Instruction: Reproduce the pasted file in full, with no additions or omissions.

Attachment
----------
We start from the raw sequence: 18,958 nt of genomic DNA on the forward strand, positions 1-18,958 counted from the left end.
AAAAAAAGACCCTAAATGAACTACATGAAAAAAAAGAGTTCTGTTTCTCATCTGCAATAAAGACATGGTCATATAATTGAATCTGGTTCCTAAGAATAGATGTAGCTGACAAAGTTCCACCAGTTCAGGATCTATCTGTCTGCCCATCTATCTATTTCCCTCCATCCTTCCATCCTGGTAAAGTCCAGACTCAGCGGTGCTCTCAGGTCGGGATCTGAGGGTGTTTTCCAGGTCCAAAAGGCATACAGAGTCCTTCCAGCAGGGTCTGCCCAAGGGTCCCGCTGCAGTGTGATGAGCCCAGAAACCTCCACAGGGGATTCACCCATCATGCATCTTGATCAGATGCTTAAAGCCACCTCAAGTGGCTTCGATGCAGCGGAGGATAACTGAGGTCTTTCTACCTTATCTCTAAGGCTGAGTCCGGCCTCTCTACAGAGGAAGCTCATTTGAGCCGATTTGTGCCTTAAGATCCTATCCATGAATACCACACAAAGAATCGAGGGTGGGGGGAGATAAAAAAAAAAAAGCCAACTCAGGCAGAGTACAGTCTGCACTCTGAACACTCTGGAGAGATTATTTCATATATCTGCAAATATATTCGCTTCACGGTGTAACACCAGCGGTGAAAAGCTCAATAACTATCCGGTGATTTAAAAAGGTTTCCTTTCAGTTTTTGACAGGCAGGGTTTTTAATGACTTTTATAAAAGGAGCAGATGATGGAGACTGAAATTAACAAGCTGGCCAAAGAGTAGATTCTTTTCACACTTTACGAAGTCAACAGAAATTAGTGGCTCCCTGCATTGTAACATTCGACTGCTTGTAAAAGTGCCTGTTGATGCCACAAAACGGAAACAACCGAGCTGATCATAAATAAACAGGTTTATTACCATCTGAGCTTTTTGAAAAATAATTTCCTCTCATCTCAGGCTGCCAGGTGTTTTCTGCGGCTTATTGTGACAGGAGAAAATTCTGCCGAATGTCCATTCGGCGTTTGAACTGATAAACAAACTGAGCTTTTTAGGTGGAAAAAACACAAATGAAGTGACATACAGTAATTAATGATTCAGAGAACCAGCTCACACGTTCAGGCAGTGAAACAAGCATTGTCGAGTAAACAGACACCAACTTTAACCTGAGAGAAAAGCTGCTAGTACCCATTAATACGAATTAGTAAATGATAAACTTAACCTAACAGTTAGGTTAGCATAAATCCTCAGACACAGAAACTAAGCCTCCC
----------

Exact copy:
We start from the raw sequence: 18,958 nt of genomic DNA on the forward strand, positions 1-18,958 counted from the left end.
AAAAAAAGACCCTAAATGAACTACATGAAAAAAAAGAGTTCTGTTTCTCATCTGCAATAAAGACATGGTCATATAATTGAATCTGGTTCCTAAGAATAGATGTAGCTGACAAAGTTCCACCAGTTCAGGATCTATCTGTCTGCCCATCTATCTATTTCCCTCCATCCTTCCATCCTGGTAAAGTCCAGACTCAGCGGTGCTCTCAGGTCGGGATCTGAGGGTGTTTTCCAGGTCCAAAAGGCATACAGAGTCCTTCCAGCAGGGTCTGCCCAAGGGTCCCGCTGCAGTGTGATGAGCCCAGAAACCTCCACAGGGGATTCACCCATCATGCATCTTGATCAGATGCTTAAAGCCACCTCAAGTGGCTTCGATGCAGCGGAGGATAACTGAGGTCTTTCTACCTTATCTCTAAGGCTGAGTCCGGCCTCTCTACAGAGGAAGCTCATTTGAGCCGATTTGTGCCTTAAGATCCTATCCATGAATACCACACAAAGAATCGAGGGTGGGGGGAGATAAAAAAAAAAAAGCCAACTCAGGCAGAGTACAGTCTGCACTCTGAACACTCTGGAGAGATTATTTCATATATCTGCAAATATATTCGCTTCACGGTGTAACACCAGCGGTGAAAAGCTCAATAACTATCCGGTGATTTAAAAAGGTTTCCTTTCAGTTTTTGACAGGCAGGGTTTTTAATGACTTTTATAAAAGGAGCAGATGATGGAGACTGAAATTAACAAGCTGGCCAAAGAGTAGATTCTTTTCACACTTTACGAAGTCAACAGAAATTAGTGGCTCCCTGCATTGTAACATTCGACTGCTTGTAAAAGTGCCTGTTGATGCCACAAAACGGAAACAACCGAGCTGATCATAAATAAACAGGTTTATTACCATCTGAGCTTTTTGAAAAATAATTTCCTCTCATCTCAGGCTGCCAGGTGTTTTCTGCGGCTTATTGTGACAGGAGAAAATTCTGCCGAATGTCCATTCGGCGTTTGAACTGATAAACAAACTGAGCTTTTTAGGTGGAAAAAACACAAATGAAGTGACATACAGTAATTAATGATTCAGAGAACCAGCTCACACGTTCAGGCAGTGAAACAAGCATTGTCGAGTAAACAGACACCAACTTTAACCTGAGAGAAAAGCTGCTAGTACCCATTAATACGAATTAGTAAATGATAAACTTAACCTAACAGTTAGGTTAGCATAAATCCTCAGACACAGAAACTAAGCCTCCC